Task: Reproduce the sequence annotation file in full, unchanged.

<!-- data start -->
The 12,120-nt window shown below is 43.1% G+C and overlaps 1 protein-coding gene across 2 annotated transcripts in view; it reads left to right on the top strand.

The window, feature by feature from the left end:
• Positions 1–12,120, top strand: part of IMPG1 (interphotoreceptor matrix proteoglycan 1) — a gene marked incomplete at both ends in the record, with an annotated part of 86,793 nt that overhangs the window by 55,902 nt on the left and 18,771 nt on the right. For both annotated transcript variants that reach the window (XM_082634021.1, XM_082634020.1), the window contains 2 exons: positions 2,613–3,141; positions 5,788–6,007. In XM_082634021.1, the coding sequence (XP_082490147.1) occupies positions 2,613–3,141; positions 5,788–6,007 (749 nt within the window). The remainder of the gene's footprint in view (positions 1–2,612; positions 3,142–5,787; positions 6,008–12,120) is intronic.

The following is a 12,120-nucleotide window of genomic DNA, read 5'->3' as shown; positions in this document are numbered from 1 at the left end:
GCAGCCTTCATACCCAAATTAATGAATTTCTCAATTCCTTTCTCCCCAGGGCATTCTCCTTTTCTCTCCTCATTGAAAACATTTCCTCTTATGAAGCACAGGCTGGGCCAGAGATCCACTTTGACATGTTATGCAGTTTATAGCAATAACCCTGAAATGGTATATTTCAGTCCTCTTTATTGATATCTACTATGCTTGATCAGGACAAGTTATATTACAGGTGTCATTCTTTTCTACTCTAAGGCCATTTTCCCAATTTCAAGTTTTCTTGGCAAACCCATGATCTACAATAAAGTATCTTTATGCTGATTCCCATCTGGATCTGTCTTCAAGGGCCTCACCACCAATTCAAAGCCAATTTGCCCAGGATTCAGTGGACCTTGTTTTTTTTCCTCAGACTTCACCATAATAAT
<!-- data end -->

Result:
The 12,120-nt window shown below is 43.1% G+C and overlaps 1 protein-coding gene across 2 annotated transcripts in view; it reads left to right on the top strand.

The window, feature by feature from the left end:
• Positions 1–12,120, top strand: part of IMPG1 (interphotoreceptor matrix proteoglycan 1) — a gene marked incomplete at both ends in the record, with an annotated part of 86,793 nt that overhangs the window by 55,902 nt on the left and 18,771 nt on the right. For both annotated transcript variants that reach the window (XM_082634021.1, XM_082634020.1), the window contains 2 exons: positions 2,613–3,141; positions 5,788–6,007. In XM_082634021.1, the coding sequence (XP_082490147.1) occupies positions 2,613–3,141; positions 5,788–6,007 (749 nt within the window). The remainder of the gene's footprint in view (positions 1–2,612; positions 3,142–5,787; positions 6,008–12,120) is intronic.

The following is a 12,120-nucleotide window of genomic DNA, read 5'->3' as shown; positions in this document are numbered from 1 at the left end:
GCAGCCTTCATACCCAAATTAATGAATTTCTCAATTCCTTTCTCCCCAGGGCATTCTCCTTTTCTCTCCTCATTGAAAACATTTCCTCTTATGAAGCACAGGCTGGGCCAGAGATCCACTTTGACATGTTATGCAGTTTATAGCAATAACCCTGAAATGGTATATTTCAGTCCTCTTTATTGATATCTACTATGCTTGATCAGGACAAGTTATATTACAGGTGTCATTCTTTTCTACTCTAAGGCCATTTTCCCAATTTCAAGTTTTCTTGGCAAACCCATGATCTACAATAAAGTATCTTTATGCTGATTCCCATCTGGATCTGTCTTCAAGGGCCTCACCACCAATTCAAAGCCAATTTGCCCAGGATTCAGTGGACCTTGTTTTTTTTCCTCAGACTTCACCATAATAAT